I don't know if this success is because it's the right thing to do, or just dumb luck. Given the wide variety of responses, I'd be tempted to say that no one does.

At work, we tie Ethernet jacks straight to ground. AFAIK, this is the same as the issue at hand, even though the Ethernet cable carries no ground signal. It seems to work, and was decided by someone with more experience than myself.

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    \$\begingroup\$ That chip is intended to protect the D+/D- lines, not the shield. \$\endgroup\$ – Connor Wolf Oct 18 '14 at 8:24
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I use a resistor between 10K and 50K. IIRC I saw a value of 33K in an FTDI application note.

I would put all connections on the schematic.

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    \$\begingroup\$ Any reference to this 33K value? \$\endgroup\$ – Pablo Feb 23 '13 at 19:04
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See EMI and USB which recommends grounding both ends to prevent EMI transmissions at the frequencies used for USB data transmission.

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The danger of directly connecting your shield to ground is that if two devices have "grounds" at different potentials and there is significant DC current capability from those sources, this connection could serve as a fuse between the two power systems.

Remember that a capacitor is nearly a dead short at its resonant frequency and generally conducts at a fairly broad band around that frequency, so a capacitor between the shield ground and the system ground is often the needed compromise.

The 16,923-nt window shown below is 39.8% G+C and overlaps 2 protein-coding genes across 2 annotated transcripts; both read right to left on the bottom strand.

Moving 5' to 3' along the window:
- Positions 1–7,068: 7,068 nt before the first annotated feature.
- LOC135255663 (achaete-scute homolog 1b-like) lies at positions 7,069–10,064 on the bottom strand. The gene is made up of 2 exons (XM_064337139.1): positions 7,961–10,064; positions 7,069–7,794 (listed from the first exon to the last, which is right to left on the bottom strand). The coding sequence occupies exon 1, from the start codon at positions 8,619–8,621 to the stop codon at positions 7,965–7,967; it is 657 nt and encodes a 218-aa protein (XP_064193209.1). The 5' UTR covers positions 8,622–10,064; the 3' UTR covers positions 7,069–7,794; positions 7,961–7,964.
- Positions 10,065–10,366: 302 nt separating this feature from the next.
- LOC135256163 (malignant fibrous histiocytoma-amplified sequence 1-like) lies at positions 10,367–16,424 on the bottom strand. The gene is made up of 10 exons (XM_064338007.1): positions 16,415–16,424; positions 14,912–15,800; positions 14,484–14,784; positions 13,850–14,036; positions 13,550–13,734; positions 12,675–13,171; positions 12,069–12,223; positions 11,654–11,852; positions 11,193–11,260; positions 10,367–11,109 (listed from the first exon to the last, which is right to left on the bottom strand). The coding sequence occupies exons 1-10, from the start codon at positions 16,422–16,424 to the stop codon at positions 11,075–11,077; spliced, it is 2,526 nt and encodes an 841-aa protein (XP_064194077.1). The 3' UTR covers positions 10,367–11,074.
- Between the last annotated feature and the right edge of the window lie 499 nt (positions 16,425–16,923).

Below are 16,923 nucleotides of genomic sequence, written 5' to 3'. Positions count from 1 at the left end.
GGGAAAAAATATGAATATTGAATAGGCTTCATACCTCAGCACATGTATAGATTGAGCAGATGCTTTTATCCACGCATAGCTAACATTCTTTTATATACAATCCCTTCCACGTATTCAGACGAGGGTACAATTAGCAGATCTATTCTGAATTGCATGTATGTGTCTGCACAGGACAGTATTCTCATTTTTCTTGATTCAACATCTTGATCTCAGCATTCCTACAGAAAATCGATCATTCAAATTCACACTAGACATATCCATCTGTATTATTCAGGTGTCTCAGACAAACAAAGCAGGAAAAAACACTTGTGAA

I design automotive databus communications and some standards require that only one device connects the shield directly to ground and the rest of the devices must do this through a series RC. An automotive databus is significantly lower speed than USB 2.0, but the risks should be similar. USB 3.0 might be difficult to correctly maintain without solid shield connections, though. That (5 to 10GHz) is out of the scope of my current design experience.

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I have designed several boards and always used FTDI chip (FT245R). The datasheet clearly indicates the shield must be connected to GND. The same GND of chip which is the Ground of PCB!

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    \$\begingroup\$ You could improve this answer a lot by saying where it's mentioned in the datasheet or copying a paragraph or two from it. It's a reasonbly long document and after a quick look the only mention of the shield I could find was a schematic showing it not connected anywhere. \$\endgroup\$ – PeterJ Oct 18 '14 at 7:47
  • \$\begingroup\$ No. Incorrect. -1. The FT245R datasheet unclearly indicates that the shield should not be connected on the slave side. Please turn to figures 7.1, 7.2, 7.3, 7.4, 8.1 in the datasheet. These figures don't show a connection between the shield and signal ground. SHIELD and GND are separate nets. Neither the connectione of the shield is mentioned anywhere in text. \$\endgroup\$ – Nick Alexeev Oct 23 '14 at 17:22
  • \$\begingroup\$ Besides, the shield connection is probably outside of the scope of the datasheet for something like FT245R. EMI can vary from one design/application/situation to another, so the shielding scheme may vary too. \$\endgroup\$ – Nick Alexeev Oct 23 '14 at 17:23